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Flashcards in Gastroenterology Deck (14):

Hirschsprung Disease

Aganglionic megacolon

S/S: Often presents with delayed passage of meconium; constipation is a later presenting symptom; can lead to enterocolitis. On exam, palpable fecal mass in LLQ, but no stool in rectal vault.

Dx: Rectal biopsy (gold standard), barium contrast enema can be used.

Tx: Initially decompress with NGT; rectal irrigations.



Most frequent cause of intestinal obstruction in the first 2 years of life!
- Telescoping of the colon usually starting proximal to the ileocecal valve. Swelling, haemorrhage, incarceration and eventual perforation and peritonitis can occur if not managed quickly.

S/S: Intermittent colicky abdominal pain (child draws legs up), vomiting, currant jelly stools, sausage-shaped mass in RUQ.

Dx: Barium or air contrast enema

Tx: Barium or air enema with surgical backup.


Pyloric Stenosis

Narrowing of the pylorus.
- Occurring the first few months of life.
- Electrolyte disorder - metabolic alkalosis.

S/S: Nonbilious projectile vomiting; weight loss, dehydration, often hunger after vomiting and eager to feed, 2 cm olive-shaped mass in mid-epigastric area beneath liver edge; + gastric peristaltic waves.

Tx: Stabilize electrolytes, rehydration, surgery.


Acute Malrotation (Volvulus)

Acquired obstructions.
- Volvulus occurs with 50% of malrotations.

S/S: Bilious vomiting is a surgical emergency.

Tx: Surgical correction with Ladd procedure is indicated for malrotation.



Progressive inflammatory process that involves the lumen of the appendix with occlusion.

S/S: Focal right lower quadrant pain to periumbilical pain, fever (not always), testicular pain, flank and back pain, nausea, vomiting, and anorexia.

PE: McBurney point tenderness, rebound tenderness, + psoas sign, + obturator sign.

Dx: Abdominal CT is choice imaging, but ultrasound is often used.

Tx: Urgent surgery, infection prevention if ruptured.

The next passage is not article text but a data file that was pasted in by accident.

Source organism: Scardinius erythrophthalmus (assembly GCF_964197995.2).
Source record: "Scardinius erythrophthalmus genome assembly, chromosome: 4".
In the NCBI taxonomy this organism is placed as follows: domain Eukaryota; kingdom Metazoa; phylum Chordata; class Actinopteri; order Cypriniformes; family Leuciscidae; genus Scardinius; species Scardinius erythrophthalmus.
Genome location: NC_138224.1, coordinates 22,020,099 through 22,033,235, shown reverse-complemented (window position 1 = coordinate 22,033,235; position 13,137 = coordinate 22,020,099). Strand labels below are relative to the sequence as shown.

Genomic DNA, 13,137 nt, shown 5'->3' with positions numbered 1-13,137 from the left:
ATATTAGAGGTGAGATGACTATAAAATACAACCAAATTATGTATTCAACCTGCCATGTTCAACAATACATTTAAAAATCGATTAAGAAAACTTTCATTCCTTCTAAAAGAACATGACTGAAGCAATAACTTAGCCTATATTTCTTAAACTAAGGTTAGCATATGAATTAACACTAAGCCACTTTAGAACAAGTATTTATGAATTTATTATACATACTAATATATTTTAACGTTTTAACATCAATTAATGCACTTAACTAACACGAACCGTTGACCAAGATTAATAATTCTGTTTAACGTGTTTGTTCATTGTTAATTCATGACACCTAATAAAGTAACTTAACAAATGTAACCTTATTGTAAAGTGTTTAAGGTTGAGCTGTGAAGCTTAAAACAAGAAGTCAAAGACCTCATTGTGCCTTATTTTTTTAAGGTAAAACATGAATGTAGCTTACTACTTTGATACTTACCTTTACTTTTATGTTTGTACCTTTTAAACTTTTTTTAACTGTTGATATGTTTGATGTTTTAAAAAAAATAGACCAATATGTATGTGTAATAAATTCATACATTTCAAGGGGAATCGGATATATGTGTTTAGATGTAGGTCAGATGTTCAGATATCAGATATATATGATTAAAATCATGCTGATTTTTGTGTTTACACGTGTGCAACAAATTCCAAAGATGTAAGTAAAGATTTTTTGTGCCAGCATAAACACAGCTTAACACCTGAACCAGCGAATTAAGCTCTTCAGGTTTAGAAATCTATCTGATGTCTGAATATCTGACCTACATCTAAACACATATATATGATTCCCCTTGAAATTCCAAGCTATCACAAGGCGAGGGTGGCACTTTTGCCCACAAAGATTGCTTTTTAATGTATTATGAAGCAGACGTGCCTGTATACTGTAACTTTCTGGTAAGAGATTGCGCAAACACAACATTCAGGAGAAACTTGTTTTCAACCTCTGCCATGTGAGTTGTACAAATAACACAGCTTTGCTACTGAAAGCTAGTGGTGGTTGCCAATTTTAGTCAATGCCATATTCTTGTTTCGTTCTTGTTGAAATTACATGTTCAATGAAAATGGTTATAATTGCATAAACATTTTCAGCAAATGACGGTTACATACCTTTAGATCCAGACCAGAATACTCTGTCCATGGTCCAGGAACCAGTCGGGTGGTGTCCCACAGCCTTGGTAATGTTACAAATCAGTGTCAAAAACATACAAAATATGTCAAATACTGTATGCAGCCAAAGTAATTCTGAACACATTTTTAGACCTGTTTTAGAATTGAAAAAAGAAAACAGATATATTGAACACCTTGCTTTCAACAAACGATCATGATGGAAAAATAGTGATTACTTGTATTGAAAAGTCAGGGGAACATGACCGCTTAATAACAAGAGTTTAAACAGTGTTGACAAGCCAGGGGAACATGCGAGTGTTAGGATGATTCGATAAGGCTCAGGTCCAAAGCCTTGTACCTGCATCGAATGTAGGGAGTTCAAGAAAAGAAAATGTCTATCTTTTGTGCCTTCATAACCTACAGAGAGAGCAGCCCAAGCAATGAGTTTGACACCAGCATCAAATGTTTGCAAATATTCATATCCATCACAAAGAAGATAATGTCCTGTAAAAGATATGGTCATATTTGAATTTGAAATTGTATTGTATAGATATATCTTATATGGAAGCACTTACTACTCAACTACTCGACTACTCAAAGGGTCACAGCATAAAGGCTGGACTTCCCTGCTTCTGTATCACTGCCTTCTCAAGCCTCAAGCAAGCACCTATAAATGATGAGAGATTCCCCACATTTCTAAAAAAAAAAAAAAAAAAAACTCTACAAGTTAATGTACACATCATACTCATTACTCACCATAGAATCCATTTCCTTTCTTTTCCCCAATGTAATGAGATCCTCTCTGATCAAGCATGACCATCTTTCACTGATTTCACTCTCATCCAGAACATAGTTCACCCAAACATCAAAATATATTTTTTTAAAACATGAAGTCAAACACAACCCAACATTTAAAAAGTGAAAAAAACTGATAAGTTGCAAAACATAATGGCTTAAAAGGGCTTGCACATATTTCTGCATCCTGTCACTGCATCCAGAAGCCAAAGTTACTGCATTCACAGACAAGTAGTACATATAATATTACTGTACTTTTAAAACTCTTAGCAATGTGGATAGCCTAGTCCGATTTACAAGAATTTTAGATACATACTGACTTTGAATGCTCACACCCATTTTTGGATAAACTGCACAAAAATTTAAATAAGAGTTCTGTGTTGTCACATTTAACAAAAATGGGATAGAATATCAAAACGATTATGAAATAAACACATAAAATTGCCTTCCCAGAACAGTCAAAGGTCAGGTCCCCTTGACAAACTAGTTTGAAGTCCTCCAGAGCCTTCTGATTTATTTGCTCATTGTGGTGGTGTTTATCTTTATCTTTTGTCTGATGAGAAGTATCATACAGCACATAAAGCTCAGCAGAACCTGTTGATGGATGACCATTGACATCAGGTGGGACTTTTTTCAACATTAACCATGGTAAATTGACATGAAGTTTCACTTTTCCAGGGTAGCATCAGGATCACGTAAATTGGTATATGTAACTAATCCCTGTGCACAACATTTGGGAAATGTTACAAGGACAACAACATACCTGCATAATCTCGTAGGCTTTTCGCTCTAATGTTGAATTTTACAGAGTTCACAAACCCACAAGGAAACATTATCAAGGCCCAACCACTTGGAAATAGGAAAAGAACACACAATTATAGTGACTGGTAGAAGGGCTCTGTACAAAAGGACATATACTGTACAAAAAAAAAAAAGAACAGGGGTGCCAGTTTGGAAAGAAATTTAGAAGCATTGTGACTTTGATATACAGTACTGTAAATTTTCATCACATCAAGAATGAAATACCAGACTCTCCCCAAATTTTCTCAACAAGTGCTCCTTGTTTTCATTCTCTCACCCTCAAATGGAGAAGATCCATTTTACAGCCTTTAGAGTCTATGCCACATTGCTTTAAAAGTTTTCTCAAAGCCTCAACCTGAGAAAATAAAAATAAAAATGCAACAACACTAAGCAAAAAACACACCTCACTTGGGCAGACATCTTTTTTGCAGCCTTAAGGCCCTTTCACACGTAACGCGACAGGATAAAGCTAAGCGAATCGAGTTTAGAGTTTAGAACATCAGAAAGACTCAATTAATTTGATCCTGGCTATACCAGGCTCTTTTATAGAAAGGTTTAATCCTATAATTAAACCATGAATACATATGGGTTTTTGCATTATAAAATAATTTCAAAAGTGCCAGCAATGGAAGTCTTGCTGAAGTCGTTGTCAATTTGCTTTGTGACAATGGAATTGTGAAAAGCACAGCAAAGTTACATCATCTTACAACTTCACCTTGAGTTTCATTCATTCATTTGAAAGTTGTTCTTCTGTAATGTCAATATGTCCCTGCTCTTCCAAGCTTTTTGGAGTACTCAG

Toxic Megacolon

Typically occurs in children/adolescents with inflammatory bowel disease.
- Associated with infection, antidiarrheal agents, electrolyte disturbances.
- Marked dilation of the colon.

S/S: Presents with fever, abdominal distention, tenderness, tachycardia, hypotension, leukocytosis, hypokalemia, hypoalbuminemia.


Bowel Perforation

Rupture of the entire wall of the stomach, small intestine, large bowel, or gall bladder.
- This condition is a medical emergency!

S/S: Acute abdominal pain, hemodynamic instability with presence of acidosis.

Dx: Xrays of the chest or abdomen may show air in the abdominal cavity (not in the stomach or intestines), suggesting a perforation. CT scan of the abdomen often shows the location of the perforation. The WBC is often higher than normal.

Complications: Bleeding, infection (including widespread sepsis, which can lead to death), intra-abdominal abscesses.

Tx: Immediate surgical exploration, treatment with broad-spectrum antibiotics and fluid/metabolic stabilization.


Inflammatory Bowel Disease

Crohn's Disease and Ulcerative Colitis


Crohn's Disease

Involves any segment in the GI tract, mouth to anus.
- Skip lesions.
- Malabsorption of Fe, Zn, Folate, vit B12.

S/S: Abdominal pain, diarrhea, rectal bleeding, fissures/tags, fistulas, anorexia, weight loss.


Ulcerative Colitis

Limited to the colon.
- Starts in the rectum and ascends continuously.

S/S: Bloody mucoid diarrhea, urgency to defecate.

Dx: Endoscopy (gold standard).

Tx: (First line) Salicylates, antibiotics, steroids.
- Hospitalization admission for severe exacerbation, bowel rest with IV nutrition, diagnostic procedures.



Inflamed pancreas, elevated pancreatic enzymes.

S/S: Sharp epigastric pain, radiating to left and back, nausea, vomiting.

Dx: Amylase level rises early and lasts 3-5 days, Lipase more specific - elevated longer, CRP peaks 36-48, Abdominal X-ray, CXR to rule out pleural effusion, abdominal ultrasound (repeat q3-4 days).

Tx: NPO, NGT decompression, IVF and parenteral nutrition, pain control, maintain on low fat diet until complete recovery.


Assessing Acute Abdominal Pain

- Intestinal obstruction
- Pancreatitis
- Cholelithiasis
- Genito-urologic disorders


Features of GI Obstruction

Esophageal level (excessive secretions, vomiting), stomach (nonbilious vomiting), duodenum/jejunum (bilious emesis), ileum/colon (bilious emesis)


Abdominal Compartment Syndrome

Can be a differential in the assessment of abdominal pain.

It occurs when a fixed compartment, defined by myofascial elements or bone, becomes subject to increased pressure, leading to schema and organ dysfunction.

It is well recognized to occur in the extremities and in the abdomen as well!